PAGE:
A week after a reluctant government offered some encouragement to cooperative institutions, drought-affected farmers in central Maharashtra have got 11 more cattle shelters.
Summer and winter crops failed in about 11,000 villages across the state this year, causing thousands of farmers to go bankrupt. In some areas, the crop failure has been up to 80-90% and the shortage of cattle fodder and drinking water has been a major concern.
Last week, the state government decided that the amount that a cooperative needs to deposit with the district collector be reduced to Rs. 2 lakh from the existing Rs5 lakh. The decision yielded immediate results in the Beed and Osmanabad districts, where 11 more shelters were set up by cooperative sugar mills and milk societies.
"Seeing the positive effects of our decision, I have asked the cooperation department to convince more cooperatives to start such shelters," said forest minister Patangrao Kadam, who also heads a cabinet sub-committee of relief and rehabilitation, on Tuesday after the committee met. However, Kadam said no decision was taken to increase the grant of Rs. 60 per big animal per day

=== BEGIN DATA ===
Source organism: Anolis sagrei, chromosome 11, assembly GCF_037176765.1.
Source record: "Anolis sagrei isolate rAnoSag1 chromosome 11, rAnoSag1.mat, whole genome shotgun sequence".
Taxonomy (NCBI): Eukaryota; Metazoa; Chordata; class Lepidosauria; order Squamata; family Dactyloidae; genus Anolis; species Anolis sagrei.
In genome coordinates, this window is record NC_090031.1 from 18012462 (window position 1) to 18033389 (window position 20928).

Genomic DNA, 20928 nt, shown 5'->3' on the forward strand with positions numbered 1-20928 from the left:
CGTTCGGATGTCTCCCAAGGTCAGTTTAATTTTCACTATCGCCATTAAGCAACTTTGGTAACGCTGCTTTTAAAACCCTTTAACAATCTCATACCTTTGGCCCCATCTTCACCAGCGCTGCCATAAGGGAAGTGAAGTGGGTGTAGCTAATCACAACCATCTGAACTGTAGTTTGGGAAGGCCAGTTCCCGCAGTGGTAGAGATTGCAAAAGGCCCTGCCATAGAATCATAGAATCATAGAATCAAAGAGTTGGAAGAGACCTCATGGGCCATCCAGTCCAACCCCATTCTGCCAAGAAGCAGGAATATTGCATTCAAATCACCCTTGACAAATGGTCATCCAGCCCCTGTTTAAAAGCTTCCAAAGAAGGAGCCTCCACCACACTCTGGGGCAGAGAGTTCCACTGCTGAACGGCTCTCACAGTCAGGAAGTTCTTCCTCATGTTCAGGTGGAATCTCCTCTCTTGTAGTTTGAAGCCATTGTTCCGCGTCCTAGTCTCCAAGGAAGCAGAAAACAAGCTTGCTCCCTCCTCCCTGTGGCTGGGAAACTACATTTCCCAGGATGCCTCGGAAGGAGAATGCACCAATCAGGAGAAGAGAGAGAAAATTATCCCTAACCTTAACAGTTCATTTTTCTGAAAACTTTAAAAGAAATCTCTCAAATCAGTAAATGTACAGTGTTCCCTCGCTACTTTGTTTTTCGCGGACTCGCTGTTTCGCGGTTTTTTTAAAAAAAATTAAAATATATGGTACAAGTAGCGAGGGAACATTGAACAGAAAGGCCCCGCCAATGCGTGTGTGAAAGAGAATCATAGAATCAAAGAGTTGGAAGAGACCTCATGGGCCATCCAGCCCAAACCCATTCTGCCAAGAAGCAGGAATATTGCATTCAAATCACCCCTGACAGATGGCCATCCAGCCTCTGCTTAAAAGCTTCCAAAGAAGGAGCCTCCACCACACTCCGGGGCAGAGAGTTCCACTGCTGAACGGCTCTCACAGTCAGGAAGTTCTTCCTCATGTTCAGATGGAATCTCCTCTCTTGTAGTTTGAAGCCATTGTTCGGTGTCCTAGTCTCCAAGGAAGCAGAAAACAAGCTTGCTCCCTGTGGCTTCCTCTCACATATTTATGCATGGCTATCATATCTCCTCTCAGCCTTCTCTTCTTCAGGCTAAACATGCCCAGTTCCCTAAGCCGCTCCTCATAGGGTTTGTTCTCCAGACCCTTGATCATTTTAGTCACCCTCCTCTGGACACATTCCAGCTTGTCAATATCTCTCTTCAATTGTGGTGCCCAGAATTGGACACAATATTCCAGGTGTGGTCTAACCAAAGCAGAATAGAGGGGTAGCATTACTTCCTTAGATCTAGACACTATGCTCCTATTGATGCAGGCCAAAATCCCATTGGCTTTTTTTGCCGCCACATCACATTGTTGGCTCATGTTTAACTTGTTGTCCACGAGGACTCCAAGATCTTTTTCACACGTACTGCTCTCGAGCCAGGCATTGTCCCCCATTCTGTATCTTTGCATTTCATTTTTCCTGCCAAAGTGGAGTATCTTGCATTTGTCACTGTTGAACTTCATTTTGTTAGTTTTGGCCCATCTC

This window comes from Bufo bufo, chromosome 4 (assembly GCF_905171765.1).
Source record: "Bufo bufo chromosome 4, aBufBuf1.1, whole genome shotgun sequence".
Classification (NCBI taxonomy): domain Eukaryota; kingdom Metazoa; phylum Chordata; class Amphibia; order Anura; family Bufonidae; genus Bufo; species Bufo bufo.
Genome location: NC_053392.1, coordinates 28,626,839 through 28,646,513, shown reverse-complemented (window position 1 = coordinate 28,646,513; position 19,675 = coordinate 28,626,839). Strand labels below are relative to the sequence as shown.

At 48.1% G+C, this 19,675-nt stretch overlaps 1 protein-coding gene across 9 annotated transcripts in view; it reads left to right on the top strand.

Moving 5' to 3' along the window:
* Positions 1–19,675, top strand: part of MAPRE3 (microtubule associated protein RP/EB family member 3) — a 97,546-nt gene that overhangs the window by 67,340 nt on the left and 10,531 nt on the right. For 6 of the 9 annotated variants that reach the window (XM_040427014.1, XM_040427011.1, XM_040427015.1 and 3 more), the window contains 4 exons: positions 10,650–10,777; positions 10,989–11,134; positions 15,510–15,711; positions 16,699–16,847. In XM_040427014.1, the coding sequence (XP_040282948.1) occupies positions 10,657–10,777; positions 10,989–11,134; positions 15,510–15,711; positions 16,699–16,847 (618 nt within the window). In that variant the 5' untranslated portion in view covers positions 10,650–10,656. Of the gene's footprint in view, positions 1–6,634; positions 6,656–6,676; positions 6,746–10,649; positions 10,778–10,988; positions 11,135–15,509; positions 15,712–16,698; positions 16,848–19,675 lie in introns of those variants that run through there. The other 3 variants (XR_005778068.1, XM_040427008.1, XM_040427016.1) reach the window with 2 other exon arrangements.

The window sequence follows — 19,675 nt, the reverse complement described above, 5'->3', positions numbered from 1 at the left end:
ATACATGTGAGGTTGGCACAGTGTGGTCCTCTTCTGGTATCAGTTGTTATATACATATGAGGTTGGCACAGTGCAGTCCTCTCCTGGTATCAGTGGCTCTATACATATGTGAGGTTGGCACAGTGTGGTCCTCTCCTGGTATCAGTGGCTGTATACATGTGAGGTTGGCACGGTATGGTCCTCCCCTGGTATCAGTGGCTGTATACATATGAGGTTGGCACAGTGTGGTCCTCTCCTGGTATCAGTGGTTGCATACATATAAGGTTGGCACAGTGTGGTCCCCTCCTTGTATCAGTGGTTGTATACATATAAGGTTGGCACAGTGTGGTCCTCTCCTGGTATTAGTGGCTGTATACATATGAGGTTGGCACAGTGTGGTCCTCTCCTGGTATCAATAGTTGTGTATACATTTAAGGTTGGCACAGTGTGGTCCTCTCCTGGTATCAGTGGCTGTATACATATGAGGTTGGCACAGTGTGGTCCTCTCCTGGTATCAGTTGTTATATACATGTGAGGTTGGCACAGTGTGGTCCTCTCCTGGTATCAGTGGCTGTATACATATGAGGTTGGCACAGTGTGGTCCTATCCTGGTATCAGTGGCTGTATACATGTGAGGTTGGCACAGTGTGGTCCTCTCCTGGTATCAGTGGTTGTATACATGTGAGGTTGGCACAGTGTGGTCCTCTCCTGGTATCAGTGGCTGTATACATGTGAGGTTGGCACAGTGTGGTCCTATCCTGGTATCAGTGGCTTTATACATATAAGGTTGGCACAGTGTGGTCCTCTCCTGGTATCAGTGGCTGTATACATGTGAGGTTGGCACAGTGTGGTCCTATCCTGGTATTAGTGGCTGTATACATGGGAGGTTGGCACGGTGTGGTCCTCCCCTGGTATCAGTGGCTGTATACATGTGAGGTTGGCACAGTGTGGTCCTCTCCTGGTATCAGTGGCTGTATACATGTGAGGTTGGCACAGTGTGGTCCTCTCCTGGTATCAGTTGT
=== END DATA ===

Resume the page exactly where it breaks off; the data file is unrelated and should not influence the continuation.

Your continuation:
The shelters will now provide fodder and water to animals. In return, the government will pay cooperatives a fixed amount per animal per day.
Many cooperatives have been unable to set up cattle shelters in the past because of the government's discouraging conditions. HT had first reported these grievances in January. Central Maharashtra has a cattle population of 8.50 lakh, but only 11 shelters are operational there, as compared to western Maharashtra's 405 camps run by cooperatives.